Schools, including universities, are a kind of learning community – understood most simply as places where relationships are focused on learning. But for all the learning they nurture, schools also increase our world’s inequalities as much if not more than they decrease them. Schools, of course, offer their students the opportunity to develop themselves, and compulsory schooling extends that development to more people, thus increasing equality. However, vast differences exist in school quality and status in the same localities and across the world. Some elites may prefer it that way since their children tend to be better prepared and favored to get into better schools. Plus, the better teachers, technologies, programs and alumni connections those better schools provide help sustain and strengthen elite power. In short, widespread educational segregation benefits elites.
None of the above is new, at least to those who study education, but this has implications for politics and polarization. Intentionally or not, schools have long been instruments of exclusion. They sort people into social hierarchies based on whether and where students go to school and their performance therein. Schools also position and equip elites to rule, and others to fulfill needed roles, from farmers and cooks, to teachers, accountants, and engineers. Clearly, the process is not rigid; not everyone who graduates from an elite school ends up in a leadership position in government, business or nonprofits, and some farmers, teachers, and engineers become those leaders. Yet the facts that (a) a disproportionate share of business, government and nonprofit elites come from Harvard, Yale, Stanford and other top schools, and (b) elites’ wealth and income have been rising since the 1970s in the United States and abroad, as, generally, have those of their alma maters, underscore the pattern of exclusion.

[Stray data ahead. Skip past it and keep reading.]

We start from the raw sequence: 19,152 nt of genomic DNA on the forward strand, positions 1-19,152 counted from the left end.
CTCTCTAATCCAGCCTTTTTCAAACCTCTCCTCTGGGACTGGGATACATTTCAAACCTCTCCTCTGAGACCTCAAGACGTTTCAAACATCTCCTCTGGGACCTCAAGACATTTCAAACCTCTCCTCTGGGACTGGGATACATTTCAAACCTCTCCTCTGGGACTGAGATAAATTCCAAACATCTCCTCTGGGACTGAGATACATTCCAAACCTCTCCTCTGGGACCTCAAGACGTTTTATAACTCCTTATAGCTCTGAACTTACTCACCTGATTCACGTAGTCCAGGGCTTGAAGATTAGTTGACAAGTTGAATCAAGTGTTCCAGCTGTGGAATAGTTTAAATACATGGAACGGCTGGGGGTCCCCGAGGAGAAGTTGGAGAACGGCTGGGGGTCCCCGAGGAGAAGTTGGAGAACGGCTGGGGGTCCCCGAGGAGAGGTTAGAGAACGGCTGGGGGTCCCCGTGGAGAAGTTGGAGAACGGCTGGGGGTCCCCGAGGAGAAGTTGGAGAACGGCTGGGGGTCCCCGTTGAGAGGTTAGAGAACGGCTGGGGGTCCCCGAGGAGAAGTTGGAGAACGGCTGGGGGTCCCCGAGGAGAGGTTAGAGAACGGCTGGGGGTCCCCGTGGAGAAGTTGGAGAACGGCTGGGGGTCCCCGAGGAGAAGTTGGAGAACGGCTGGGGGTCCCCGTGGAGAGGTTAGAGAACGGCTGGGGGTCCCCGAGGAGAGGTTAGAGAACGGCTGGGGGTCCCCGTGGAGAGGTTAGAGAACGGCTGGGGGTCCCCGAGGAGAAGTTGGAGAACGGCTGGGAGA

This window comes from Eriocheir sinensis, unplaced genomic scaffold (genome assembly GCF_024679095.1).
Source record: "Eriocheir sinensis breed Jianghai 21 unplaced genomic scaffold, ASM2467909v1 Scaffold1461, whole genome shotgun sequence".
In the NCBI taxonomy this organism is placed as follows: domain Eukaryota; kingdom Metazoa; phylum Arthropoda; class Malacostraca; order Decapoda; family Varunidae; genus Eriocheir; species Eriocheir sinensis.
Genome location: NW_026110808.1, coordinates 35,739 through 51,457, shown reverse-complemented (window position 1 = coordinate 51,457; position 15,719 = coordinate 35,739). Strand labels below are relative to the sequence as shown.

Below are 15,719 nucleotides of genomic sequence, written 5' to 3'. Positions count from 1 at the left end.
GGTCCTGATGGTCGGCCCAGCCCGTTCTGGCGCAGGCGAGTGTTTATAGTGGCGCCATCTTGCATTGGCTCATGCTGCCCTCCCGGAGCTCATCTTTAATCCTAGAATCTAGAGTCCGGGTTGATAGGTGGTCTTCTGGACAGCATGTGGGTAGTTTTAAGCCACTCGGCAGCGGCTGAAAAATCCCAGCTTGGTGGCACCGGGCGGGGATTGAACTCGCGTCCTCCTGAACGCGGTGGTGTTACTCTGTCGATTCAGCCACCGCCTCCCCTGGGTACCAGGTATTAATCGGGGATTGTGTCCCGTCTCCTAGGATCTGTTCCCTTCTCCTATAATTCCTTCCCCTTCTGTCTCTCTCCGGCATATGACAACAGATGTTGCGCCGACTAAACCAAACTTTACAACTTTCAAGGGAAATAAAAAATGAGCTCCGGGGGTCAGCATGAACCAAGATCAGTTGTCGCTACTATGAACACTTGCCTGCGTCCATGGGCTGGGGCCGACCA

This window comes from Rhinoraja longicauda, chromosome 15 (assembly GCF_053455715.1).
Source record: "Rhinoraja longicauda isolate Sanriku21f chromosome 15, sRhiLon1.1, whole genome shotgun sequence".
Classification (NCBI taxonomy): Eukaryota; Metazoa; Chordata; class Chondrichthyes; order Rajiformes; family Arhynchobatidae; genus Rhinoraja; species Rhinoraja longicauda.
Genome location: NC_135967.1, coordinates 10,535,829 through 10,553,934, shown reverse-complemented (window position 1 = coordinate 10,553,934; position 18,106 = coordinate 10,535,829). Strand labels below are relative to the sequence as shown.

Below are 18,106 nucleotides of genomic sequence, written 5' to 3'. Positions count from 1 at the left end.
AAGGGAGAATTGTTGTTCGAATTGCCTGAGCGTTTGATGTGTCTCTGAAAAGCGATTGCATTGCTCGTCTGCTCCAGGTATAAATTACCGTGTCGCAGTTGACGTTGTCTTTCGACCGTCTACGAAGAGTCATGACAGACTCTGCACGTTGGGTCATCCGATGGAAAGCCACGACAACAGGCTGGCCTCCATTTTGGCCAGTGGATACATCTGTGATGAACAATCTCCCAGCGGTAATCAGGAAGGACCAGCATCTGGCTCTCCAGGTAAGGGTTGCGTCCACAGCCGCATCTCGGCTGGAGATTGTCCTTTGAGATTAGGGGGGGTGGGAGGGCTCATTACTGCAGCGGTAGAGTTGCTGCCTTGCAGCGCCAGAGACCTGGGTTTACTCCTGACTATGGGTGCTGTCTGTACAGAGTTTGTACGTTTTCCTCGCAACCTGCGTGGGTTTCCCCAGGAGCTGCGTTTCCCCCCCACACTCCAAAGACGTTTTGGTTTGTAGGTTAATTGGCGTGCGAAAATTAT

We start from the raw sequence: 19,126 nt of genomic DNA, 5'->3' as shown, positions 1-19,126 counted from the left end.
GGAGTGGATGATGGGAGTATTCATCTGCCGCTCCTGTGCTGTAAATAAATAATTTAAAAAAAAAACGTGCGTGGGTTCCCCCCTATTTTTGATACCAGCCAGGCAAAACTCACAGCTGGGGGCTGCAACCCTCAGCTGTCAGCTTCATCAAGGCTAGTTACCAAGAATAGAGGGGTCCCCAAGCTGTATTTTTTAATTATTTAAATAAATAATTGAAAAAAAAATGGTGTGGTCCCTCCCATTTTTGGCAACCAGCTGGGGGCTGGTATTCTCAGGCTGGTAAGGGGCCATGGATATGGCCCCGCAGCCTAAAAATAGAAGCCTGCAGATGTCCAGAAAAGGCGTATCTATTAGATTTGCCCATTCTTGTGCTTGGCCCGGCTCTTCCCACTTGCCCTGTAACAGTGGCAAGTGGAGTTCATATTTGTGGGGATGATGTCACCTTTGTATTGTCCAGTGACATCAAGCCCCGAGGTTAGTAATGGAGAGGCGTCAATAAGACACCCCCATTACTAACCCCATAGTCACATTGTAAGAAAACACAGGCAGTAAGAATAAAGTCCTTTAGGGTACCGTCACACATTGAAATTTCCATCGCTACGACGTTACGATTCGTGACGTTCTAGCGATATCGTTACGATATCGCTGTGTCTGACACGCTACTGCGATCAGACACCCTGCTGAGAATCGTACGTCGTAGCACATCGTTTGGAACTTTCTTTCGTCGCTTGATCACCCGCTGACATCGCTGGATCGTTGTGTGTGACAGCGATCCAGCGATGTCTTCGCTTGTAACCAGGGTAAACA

At the same time, exclusion is one of the roots of the rise of Trump, and the Trump voter. Many accounts of their rise point to economic stagnation and decline among Americans with a high school degree. The association between educational and economic outcomes has only strengthened in the last several decades, and reinforces the links between Education, Economics and Exclusion. In some sense, Trump voters have every right to be angry if they have been at the losing end of this three-E’s process of exclusion, made worse by the contempt of educated elites.
But what if education were more an instrument of inclusion than exclusion, of the three C’s rather than the three E’s? What if learning was not bound to a period of one’s youth inside school walls, but rather a wider part of one’s life and region? What if education was also fun and social, forging engaging relationships across America’s deep political, economic, racial and generational divides?
We turn to these questions and more in the second part of this article on democracy, education and the Trump Voter.
Paul Lachelier, Ph.D., is a sociologist and founder of Learning Life, a Washington DC-based nonprofit developing innovative learning communities in order to widen and deepen participation in democracy and diplomacy. Ma’Shayla Hearns is a senior at Virginia Tech majoring in sociology and criminology, and an intern at Learning Life.